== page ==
|Cuban crocodile range|
The Cuban crocodile has numerous characteristics that sets it apart from other crocodilians, such as its brighter adult colors, rougher, more 'pebbled' scales, and long, strong legs. This is a small to mid-sized crocodilian. Typical adults were found to have measured 2.1–2.3 m (6.9–7.5 ft) in length and to have weighed 70–80 kg (150–180 lb). Large males can reach as much as 3.5 m (11 ft) in length and weigh 215 kg (470 lb) or more.
Today, the Cuban crocodile can only be found in Cuba's Zapata Swamp and the Isle of Youth, and it is highly endangered. It formerly ranged elsewhere in the Caribbean. Fossils of this species have been found in the Cayman Islands and the Bahamas.
This species has been observed to display interesting behavior that other crocodilians do not. A colony of this species at Gatorland, Florida has exhibited what is strongly suspected to be pack-hunting behavior, which may explain the predation of prehistoric megafauna that coexisted with this species such as the giant sloth. The behavior has prompted much interest in the species, usually kept singly (especially so after such reports). This species is also the most terrestrial of crocodiles, and also possibly the most intelligent.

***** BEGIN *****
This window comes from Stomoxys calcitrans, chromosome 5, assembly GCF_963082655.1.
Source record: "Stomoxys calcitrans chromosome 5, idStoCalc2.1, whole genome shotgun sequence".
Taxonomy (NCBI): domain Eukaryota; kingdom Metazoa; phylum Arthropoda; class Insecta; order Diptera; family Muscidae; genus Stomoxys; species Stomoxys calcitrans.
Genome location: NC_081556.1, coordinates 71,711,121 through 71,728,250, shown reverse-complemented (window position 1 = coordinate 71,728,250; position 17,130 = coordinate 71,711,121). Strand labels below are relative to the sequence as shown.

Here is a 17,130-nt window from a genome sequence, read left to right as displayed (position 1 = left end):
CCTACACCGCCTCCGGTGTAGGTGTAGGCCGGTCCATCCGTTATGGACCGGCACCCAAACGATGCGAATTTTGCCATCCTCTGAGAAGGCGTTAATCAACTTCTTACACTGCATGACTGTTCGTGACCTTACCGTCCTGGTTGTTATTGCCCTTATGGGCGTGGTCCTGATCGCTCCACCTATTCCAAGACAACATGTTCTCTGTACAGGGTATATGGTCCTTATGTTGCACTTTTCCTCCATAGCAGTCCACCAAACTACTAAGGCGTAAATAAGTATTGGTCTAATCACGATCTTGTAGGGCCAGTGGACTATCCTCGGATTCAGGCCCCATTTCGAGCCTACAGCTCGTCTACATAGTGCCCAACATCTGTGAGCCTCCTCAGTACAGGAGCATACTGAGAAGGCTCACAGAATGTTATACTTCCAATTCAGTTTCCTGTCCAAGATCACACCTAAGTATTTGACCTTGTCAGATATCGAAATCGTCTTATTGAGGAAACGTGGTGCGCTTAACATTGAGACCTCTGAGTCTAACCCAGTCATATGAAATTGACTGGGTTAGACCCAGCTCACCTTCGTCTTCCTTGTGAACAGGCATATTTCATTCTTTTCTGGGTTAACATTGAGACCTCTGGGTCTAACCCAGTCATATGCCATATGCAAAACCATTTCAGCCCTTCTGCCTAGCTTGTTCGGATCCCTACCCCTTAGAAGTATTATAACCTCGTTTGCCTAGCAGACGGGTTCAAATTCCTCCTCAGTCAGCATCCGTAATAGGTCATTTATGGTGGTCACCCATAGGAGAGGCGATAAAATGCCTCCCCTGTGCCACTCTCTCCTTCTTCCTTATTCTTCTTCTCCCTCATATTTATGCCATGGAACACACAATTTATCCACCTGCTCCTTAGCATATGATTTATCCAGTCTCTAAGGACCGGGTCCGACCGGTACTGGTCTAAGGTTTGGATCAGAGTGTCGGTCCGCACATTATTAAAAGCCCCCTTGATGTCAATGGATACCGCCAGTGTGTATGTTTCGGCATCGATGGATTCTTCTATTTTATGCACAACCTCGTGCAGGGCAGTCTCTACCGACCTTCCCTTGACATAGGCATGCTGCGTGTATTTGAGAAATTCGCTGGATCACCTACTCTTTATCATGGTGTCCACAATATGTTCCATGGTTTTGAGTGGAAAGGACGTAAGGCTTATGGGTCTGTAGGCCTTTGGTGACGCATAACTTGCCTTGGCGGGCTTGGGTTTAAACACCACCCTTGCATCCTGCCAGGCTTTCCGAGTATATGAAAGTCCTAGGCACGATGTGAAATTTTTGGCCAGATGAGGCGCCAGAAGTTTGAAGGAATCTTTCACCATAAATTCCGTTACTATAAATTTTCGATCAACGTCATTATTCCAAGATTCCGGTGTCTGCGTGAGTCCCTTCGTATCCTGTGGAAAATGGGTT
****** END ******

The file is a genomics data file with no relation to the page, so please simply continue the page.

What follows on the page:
Small fish, arthropods, and crustaceans make up the diet of young Cuban crocodiles. Adults of the species feed mostly upon small mammals, fish, and turtles. They have blunt rear teeth, which aids in crushing the shells of their turtle prey. Cuban crocodiles also demonstrate the jumping feeding technique seen in other crocodilians such as the American alligator. By thrusting with their powerful tail, they can leap from the water and snatch small animals from overhanging branches. The Cuban crocodile, while not a particularly large species, is often regarded as the most aggressive New World crocodile and is behaviorally dominant over the larger American crocodile in areas in which the two species coexist. Data regarding attacks on humans is limited, but occurrences are likely rare given the species very small distribution area and separation from human populations. However captive specimens show aggression towards their keepers, a behavior displayed at Gatorland.
The Cuban crocodile is an endangered species, listed on CITES appendix 1. Its restricted habitiat and range make it very vulnerable. Humans have hunted this species to near extinction.
There is still much research to be done on the remaining wild populations. The species is represented in captivity in the United States, where breeding projects are taking place. There have been problems in the past with hybridisation, especially with the American crocodile, which limits the pure gene pool of this species.